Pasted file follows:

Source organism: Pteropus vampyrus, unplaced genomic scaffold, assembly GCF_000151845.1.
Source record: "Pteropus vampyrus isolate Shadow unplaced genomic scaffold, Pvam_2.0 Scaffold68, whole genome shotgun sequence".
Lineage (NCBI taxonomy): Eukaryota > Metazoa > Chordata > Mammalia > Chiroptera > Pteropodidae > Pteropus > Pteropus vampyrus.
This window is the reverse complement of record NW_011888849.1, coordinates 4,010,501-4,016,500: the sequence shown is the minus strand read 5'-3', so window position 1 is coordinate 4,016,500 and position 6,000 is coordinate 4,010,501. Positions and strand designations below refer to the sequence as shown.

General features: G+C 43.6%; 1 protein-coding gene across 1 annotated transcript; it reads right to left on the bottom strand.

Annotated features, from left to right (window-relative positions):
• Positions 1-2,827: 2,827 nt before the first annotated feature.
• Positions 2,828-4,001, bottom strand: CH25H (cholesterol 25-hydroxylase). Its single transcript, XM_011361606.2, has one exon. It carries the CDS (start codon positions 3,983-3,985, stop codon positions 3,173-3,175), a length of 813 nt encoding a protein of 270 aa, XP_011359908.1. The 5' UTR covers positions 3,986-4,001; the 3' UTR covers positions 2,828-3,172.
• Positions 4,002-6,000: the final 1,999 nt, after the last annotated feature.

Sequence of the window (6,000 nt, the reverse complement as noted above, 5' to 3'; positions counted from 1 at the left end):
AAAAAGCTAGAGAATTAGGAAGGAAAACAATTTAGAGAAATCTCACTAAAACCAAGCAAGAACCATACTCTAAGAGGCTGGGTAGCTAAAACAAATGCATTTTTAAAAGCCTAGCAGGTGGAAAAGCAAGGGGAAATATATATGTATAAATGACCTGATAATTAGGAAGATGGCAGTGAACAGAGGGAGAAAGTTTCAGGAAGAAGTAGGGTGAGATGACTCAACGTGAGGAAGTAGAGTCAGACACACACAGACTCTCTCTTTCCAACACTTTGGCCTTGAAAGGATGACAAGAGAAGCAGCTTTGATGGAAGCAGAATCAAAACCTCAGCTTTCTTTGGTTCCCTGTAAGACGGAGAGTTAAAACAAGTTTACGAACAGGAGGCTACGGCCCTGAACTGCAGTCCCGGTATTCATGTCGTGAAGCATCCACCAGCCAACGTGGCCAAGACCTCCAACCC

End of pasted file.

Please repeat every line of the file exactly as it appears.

Source organism: Pteropus vampyrus, unplaced genomic scaffold, assembly GCF_000151845.1.
Source record: "Pteropus vampyrus isolate Shadow unplaced genomic scaffold, Pvam_2.0 Scaffold68, whole genome shotgun sequence".
Lineage (NCBI taxonomy): Eukaryota > Metazoa > Chordata > Mammalia > Chiroptera > Pteropodidae > Pteropus > Pteropus vampyrus.
This window is the reverse complement of record NW_011888849.1, coordinates 4,010,501-4,016,500: the sequence shown is the minus strand read 5'-3', so window position 1 is coordinate 4,016,500 and position 6,000 is coordinate 4,010,501. Positions and strand designations below refer to the sequence as shown.

General features: G+C 43.6%; 1 protein-coding gene across 1 annotated transcript; it reads right to left on the bottom strand.

Annotated features, from left to right (window-relative positions):
• Positions 1-2,827: 2,827 nt before the first annotated feature.
• Positions 2,828-4,001, bottom strand: CH25H (cholesterol 25-hydroxylase). Its single transcript, XM_011361606.2, has one exon. It carries the CDS (start codon positions 3,983-3,985, stop codon positions 3,173-3,175), a length of 813 nt encoding a protein of 270 aa, XP_011359908.1. The 5' UTR covers positions 3,986-4,001; the 3' UTR covers positions 2,828-3,172.
• Positions 4,002-6,000: the final 1,999 nt, after the last annotated feature.

Sequence of the window (6,000 nt, the reverse complement as noted above, 5' to 3'; positions counted from 1 at the left end):
AAAAAGCTAGAGAATTAGGAAGGAAAACAATTTAGAGAAATCTCACTAAAACCAAGCAAGAACCATACTCTAAGAGGCTGGGTAGCTAAAACAAATGCATTTTTAAAAGCCTAGCAGGTGGAAAAGCAAGGGGAAATATATATGTATAAATGACCTGATAATTAGGAAGATGGCAGTGAACAGAGGGAGAAAGTTTCAGGAAGAAGTAGGGTGAGATGACTCAACGTGAGGAAGTAGAGTCAGACACACACAGACTCTCTCTTTCCAACACTTTGGCCTTGAAAGGATGACAAGAGAAGCAGCTTTGATGGAAGCAGAATCAAAACCTCAGCTTTCTTTGGTTCCCTGTAAGACGGAGAGTTAAAACAAGTTTACGAACAGGAGGCTACGGCCCTGAACTGCAGTCCCGGTATTCATGTCGTGAAGCATCCACCAGCCAACGTGGCCAAGACCTCCAACCC